WASHINGTON (AP) — New scientific analysis shows the fingerprints of manmade climate change on 14 extreme weather events in 2014, hitting every continent but Antarctica.
Dozens of scientists from the National Oceanic and Atmospheric Administration and across the world examined 28 strange weather conditions last year to see if global warming partly increased their likelihood or their strength. In a 180-page peer-reviewed report, the scientists spotted some effects of climate change in half of them.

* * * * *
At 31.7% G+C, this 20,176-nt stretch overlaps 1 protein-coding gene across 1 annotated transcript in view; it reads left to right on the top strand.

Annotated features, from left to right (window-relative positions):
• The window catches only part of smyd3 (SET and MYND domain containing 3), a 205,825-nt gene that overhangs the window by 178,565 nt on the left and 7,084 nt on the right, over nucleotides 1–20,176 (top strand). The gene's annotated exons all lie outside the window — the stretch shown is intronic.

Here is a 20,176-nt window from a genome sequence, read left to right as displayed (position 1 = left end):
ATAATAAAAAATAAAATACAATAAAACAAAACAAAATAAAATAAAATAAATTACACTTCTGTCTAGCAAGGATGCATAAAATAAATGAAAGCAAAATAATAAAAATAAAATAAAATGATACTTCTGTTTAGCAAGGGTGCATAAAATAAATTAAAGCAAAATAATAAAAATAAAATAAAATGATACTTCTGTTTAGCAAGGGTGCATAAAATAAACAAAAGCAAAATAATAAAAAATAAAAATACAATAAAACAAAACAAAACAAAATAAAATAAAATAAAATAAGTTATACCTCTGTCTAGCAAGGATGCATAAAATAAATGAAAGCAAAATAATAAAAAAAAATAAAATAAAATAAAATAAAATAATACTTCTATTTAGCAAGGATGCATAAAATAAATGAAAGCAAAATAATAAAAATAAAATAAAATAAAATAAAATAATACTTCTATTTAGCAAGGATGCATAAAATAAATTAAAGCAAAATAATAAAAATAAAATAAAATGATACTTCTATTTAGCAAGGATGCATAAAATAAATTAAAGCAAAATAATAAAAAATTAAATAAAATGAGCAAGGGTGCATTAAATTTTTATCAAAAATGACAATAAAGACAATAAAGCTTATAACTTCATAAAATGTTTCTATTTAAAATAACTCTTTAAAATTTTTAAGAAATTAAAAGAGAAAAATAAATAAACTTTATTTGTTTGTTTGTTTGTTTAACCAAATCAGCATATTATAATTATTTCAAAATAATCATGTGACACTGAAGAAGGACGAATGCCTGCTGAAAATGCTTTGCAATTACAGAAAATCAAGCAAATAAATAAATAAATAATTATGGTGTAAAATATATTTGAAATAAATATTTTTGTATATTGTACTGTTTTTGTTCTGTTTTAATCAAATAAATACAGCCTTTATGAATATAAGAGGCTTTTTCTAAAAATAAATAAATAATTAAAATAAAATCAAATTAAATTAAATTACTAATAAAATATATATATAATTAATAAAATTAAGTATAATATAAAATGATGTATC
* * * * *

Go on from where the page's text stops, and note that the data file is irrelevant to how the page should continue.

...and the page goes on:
They found climate change fingerprints on California’s wildfires, Hawaii’s tropical cyclones and heat waves in Argentina, Europe, South Korea, China, and repeatedly in Australia. The studies also found global warming partly to blame for heavy rain and flooding in Canada and New Zealand, winter storms in Nepal and drought in Africa and the Middle East.
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